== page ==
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Chinese Phones Identified as Security Risk Sold at U.S. Military Bases

The EU is looking at whether Google gives unfair prominence to its own apps such as maps or music streaming in deals with mobile manufacturers such as Samsung or Huawei
Getty/AFP/File Justin Sullivan

Stars & Stripes reports that smartphones made by the Chinese company Huawei are being sold to U.S. military personnel at exchanges on military bases in Germany. Defense officials explained that until Huawei products are explicitly banned by statute or regulation, they will remain available. A bill that would bar U.S. government contractors from using Huawei equipment is currently making its way through Congress.

In a February briefing for the Senate Intelligence Committee, the heads of six U.S. intelligence and security agencies, including the CIA, FBI, and NSA, advised all American citizens to avoid using Huawei electronics. They expressed similar reservations about Chinese telecom company ZTE.

“We’re deeply concerned about the risks of allowing any company or entity that is beholden to foreign governments that don’t share our values to gain positions of power inside our telecommunications networks,” said FBI Director Chris Wray.

“That provides the capacity to exert pressure or control over our telecommunications infrastructure. It provides the capacity to maliciously modify or steal information. And it provides the capacity to conduct undetected espionage,” Wray said.

Huawei figures prominently in a new report on cyber espionage risks commissioned by the U.S.-China Economic and Security Review Commission.

Huawei executives rejected the concerns expressed at the Senate hearing, accusing American government agencies of conspiring to provide U.S. companies with an unfair advantage by keeping Chinese companies out of the market.

“Where is U.S. President Donald Trump’s belief in fair trade when he keeps shutting out Chinese companies and products from the U.S. market?” said China’s state-run Xinhua news service in February. “Setting up trade barriers at the excuse of national security might be the worst option to build a prosperous and free market.”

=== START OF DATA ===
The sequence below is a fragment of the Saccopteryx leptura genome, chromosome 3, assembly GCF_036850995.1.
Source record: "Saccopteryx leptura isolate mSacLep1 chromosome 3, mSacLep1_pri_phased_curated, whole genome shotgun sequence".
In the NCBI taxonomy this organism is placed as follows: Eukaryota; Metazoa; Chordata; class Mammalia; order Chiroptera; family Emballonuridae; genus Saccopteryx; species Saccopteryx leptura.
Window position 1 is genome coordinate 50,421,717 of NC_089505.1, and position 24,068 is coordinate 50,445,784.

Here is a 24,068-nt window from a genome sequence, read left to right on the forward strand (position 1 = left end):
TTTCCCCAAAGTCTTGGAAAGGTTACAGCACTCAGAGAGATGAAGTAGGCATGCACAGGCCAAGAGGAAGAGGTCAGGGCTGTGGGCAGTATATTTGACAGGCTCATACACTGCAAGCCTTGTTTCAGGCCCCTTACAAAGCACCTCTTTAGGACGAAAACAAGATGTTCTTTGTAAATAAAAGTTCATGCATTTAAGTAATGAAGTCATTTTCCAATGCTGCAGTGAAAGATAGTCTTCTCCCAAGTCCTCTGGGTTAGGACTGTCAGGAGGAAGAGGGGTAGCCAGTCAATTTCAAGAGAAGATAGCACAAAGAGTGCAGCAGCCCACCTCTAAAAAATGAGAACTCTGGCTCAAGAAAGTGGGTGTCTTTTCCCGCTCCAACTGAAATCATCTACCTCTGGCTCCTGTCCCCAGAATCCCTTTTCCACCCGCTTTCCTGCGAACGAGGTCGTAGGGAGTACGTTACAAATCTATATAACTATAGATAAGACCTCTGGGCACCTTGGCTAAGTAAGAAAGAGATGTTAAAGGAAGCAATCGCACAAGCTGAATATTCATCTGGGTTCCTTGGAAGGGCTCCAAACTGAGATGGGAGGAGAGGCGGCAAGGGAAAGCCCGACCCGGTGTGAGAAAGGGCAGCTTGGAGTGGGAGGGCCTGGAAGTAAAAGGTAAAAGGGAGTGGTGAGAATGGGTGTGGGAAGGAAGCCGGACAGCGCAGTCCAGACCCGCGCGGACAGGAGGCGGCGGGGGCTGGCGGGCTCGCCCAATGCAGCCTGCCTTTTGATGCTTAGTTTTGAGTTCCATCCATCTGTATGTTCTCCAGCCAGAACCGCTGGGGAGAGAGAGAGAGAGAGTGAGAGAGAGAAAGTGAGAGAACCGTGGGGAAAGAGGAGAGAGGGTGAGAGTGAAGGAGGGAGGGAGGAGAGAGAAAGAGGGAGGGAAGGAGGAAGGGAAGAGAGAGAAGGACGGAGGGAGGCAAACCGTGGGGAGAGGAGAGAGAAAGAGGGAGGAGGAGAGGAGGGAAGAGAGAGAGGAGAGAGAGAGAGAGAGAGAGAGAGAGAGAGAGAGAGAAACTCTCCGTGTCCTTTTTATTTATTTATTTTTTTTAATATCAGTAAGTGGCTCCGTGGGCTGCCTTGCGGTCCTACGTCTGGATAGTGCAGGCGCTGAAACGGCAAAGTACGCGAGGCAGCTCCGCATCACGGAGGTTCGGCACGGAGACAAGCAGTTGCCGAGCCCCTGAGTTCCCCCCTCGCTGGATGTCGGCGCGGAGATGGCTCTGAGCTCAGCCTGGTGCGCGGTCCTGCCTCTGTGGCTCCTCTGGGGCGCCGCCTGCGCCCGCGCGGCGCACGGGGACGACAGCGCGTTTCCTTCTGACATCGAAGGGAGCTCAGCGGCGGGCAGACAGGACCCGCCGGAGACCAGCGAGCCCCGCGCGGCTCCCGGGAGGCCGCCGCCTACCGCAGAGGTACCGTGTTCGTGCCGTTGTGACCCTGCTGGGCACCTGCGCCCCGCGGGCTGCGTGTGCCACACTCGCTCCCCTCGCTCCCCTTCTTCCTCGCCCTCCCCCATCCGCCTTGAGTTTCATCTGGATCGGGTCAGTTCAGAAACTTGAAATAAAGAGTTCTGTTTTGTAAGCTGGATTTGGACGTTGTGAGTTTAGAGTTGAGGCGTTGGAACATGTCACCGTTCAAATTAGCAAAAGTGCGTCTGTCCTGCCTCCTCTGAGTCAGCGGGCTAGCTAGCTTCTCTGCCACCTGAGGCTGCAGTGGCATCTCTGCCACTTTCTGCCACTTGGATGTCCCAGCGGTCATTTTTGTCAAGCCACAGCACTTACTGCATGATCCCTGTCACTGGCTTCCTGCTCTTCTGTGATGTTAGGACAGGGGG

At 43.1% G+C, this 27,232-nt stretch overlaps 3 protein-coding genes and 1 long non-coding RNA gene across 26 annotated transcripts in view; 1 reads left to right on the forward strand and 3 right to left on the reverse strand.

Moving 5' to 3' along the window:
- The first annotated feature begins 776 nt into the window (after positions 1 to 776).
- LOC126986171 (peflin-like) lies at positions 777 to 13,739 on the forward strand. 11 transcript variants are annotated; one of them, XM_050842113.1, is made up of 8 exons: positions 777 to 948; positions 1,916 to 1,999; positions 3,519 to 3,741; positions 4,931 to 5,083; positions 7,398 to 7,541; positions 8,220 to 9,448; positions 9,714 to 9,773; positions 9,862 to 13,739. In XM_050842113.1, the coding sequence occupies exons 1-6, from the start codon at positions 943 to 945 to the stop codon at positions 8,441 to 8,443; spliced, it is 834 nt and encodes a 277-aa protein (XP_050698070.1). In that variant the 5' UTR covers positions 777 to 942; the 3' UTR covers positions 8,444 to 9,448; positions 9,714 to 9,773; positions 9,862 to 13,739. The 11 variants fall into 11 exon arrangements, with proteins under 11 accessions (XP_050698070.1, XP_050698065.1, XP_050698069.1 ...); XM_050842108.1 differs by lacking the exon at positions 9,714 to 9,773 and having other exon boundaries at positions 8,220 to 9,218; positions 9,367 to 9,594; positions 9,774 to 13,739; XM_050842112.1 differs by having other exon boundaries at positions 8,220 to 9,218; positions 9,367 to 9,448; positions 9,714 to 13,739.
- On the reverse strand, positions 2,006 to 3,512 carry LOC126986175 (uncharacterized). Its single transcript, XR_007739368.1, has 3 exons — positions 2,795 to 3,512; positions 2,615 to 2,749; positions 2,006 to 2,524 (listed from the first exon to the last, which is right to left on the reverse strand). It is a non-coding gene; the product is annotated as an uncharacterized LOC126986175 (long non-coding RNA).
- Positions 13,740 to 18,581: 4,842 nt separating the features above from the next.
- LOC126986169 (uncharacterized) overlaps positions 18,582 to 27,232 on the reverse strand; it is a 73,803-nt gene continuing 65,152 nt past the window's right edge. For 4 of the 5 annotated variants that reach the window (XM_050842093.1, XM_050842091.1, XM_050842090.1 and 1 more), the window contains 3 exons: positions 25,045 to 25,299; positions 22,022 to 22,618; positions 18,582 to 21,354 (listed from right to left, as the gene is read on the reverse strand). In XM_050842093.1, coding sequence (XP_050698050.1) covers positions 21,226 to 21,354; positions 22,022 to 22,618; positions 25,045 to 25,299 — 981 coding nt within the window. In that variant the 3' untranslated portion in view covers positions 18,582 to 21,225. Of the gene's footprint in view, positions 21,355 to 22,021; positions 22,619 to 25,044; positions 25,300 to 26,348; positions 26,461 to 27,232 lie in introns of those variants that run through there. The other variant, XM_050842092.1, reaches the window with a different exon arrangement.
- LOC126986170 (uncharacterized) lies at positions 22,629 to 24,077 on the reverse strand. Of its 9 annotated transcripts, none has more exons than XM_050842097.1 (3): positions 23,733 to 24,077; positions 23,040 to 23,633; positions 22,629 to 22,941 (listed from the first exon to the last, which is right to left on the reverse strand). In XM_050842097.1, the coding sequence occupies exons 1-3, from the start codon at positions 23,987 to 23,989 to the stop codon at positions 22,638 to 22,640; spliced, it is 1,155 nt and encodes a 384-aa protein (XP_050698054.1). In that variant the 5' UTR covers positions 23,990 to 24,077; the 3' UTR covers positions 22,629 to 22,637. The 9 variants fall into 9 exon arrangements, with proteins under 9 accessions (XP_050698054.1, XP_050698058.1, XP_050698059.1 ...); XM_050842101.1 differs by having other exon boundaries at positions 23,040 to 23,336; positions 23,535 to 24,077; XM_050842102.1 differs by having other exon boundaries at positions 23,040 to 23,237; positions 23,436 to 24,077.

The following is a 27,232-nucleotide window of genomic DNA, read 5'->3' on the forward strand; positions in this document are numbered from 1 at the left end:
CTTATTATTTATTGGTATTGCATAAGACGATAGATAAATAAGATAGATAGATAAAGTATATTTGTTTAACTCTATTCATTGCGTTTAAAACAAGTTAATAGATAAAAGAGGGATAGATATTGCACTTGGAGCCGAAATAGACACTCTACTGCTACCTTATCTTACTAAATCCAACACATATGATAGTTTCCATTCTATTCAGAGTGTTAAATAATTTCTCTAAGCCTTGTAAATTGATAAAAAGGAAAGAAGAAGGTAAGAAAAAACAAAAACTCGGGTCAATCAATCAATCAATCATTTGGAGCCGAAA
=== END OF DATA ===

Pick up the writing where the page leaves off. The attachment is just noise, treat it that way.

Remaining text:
Huawei maintained its products are employed by governments around the world, a point echoed by critics of the U.S. intelligence advisory who noted that security-conscious Europeans appear to be as comfortable with using equipment from the Chinese company as they are with suppliers from the U.S., Japan, and South Korea. Huawei has grown into the second-largest smartphone manufacturer in the world, surpassed only by Samsung.

Also, in a point that would later be echoed by the U.S.-China Economic and Security Review report, critics pointed out that Chinese chips can now be found in so many cell phones that it’s difficult to tell which are potentially compromised and which are relatively “clean.”

Both sides of the debate over Huawei phones seemed to be weighing on agency representatives who spoke to Stars & Stripes about the availability of the phones to American servicemembers in Germany:

The Huawei phones, which are being sold by TKS, an Army and Air Force Exchange Service concessionary and subsidiary of Vodaphone, could be used to gather sensitive information, according to U.S. intelligence agencies. They are banned for official government use in most cases.

The Defense Department asked whether Huawei mobile phones were being sold at exchange facilities but has not offered any other direction, said AAFES senior spokesman Chris Ward.

“We responded ‘yes’ and have had no other inquiries,” Ward said in an email response. “Should there be an official determination made by law enforcement officials that these phones present a security risk, the Exchange will instruct its vendors to remove impacted products from their assortment.”

Officials at Ramstein Air Base, where Europe’s largest exchange and a TKS concessionary operate, said they are aware that the phones are being sold on base.

Defense officials stressed the importance of following operational security protocols with all smartphones, regardless of manufacturer.

Rep. Mike Conaway (R-TX) of the House Permanent Select Committee on Intelligence introduced a bill in January that would bar government contractors from using Huawei and ZTE equipment, citing security concerns. Presumably, the passage of Conaway’s bill could impose the sort of firm ban that would prevent the sale of the phones on U.S. bases abroad.

“Chinese commercial technology is a vehicle for the Chinese government to spy on United States federal agencies, posing a severe national security threat,” Conaway declared, adding:

Allowing Huawei, ZTE, and other related entities access to U.S. government communications would be inviting Chinese surveillance into all aspects of our lives. This legislation falls directly in line with President Trump’s policy of putting American national security interests first, a policy I’m proud to support.

Sens. Tom Cotton (R-AR) and Marco Rubio (R-FL) filed companion legislation in the Senate in February.

“Huawei is effectively an arm of the Chinese government, and it’s more than capable of stealing information from U.S. officials by hacking its devices. There are plenty of other companies that can meet our technology needs, and we shouldn’t make it any easier for China to spy on us,” said Sen. Cotton.

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